HP dm1z: Taking Fusion on the Roadby Dustin Sklavos on February 21, 2011 7:00 PM EST
The Swankiest Netbook You Ever Did See
First we should make one thing clear: the HP dm1z is basically small enough and slow enough to be considered a netbook, with most of the good and bad connotations that term brings with it. With that in mind, the dm1z is a remarkably attractive piece of kit and as you'll see, in many ways it feels like the netbook finally arriving at about the form factor and performance level it always needed to be at.
The lid of the dm1z is a textured black plastic that is a healthy stride away from the glossy plastic hell that used to plague HP's older models; it's attractive and doesn't easily pick up fingerprints and smudges, and the HP logo is nice and subdued in the lower corner. There's a silver trim that extends around the lid and into the body.
When you pop open the dm1z, you'll see that trim matched with silver matte plastics on the screen bezel and tastefully framing the keyboard and touchpad. HP has made some really great strides as of late in improving the looks of their notebooks, and the dm1z continues that trend. The silver plastic is used for the interior surface along with the battery and rim of the system and is complemented by sparse usage of white LED indicator lights.
HP has been pushing a standardized chiclet-style keyboard across all of their lines at this point, and it suits the dm1z. The 11.6" form factor allows HP to squeeze a comfortable full-sized keyboard into the unit, too, with the document navigation keys helpfully and logically mapped to Fn+arrow key combinations. The keys aren't marked that way, but it's easy enough to figure out. There's no number lock either, but I've never found the 10-key wrangled onto the main keyboard to be particularly useful. The only complaints about the keyboard are minor ones: HP, like Dell, opts to default the function keys to controls and shortcuts (though this can be toggled in the UEFI), and the left and right arrow keys are basically double-sized compared to the up and down arrows. On the whole, though, this is a solid netbook keyboard that most people should be very comfortable with.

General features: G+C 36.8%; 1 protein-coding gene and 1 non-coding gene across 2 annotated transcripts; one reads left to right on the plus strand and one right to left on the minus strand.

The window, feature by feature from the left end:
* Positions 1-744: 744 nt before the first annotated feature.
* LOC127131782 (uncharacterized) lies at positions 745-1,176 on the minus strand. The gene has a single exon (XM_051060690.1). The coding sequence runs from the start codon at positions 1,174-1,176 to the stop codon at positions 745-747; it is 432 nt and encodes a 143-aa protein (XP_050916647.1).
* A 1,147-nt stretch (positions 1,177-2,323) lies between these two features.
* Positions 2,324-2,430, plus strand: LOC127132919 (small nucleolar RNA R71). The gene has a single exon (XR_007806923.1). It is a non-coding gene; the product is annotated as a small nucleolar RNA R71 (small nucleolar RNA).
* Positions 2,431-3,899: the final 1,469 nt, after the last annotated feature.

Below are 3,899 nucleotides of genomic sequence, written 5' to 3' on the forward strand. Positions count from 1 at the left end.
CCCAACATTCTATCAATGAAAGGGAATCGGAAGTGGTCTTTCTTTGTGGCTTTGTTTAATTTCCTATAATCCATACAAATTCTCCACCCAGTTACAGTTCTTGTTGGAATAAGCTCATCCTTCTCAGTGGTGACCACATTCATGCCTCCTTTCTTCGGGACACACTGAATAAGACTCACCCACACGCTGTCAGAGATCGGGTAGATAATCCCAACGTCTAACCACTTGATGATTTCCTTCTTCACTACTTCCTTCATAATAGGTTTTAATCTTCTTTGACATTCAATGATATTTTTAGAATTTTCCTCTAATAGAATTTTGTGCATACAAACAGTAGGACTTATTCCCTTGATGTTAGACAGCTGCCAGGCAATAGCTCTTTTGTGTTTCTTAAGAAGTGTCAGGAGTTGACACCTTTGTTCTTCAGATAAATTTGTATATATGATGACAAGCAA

The touchpad is more of a mixed bag, but kudos to HP for actually using a separate piece of plastic for it instead of just building the sensor into the inside panel. Of course, there's a reason for that: HP is using the same clickpad that's dogged their mainstream notebooks over the past year. To be fair the HP implementation is among the better ones used for Windows-based systems, it's multitouch capable, and the tracking surface is comfortable, but we would still rather see dedicated buttons on future refreshes. If you're using an external mouse or keep brushing the touchpad (not a problem I had in testing it), you can actually double-tap the top left corner of the touchpad with your finger to disable it; a pinpoint orange LED will glow when the touchpad is disabled.
One of my favorite features of the dm1z is actually on the bottom. HP has gone a long way towards simplifying user upgrades by simply putting one large, screwless panel on the bottom of the unit. The panel simply snaps on and off and feels both sturdy and user-friendly while also making the dm1z as a whole more attractive by hiding serial numbers and the Windows key. As you can see, everything you'd want to upgrade is easily accessible.
Taken as a whole I'll admit to being fairly smitten by the dm1z's design. It's remarkably well streamlined and clearly designed to improve the user experience while avoiding looking too chintzy or cheap. This is definitely one of the best-looking netbooks I've ever seen and it feels very solid.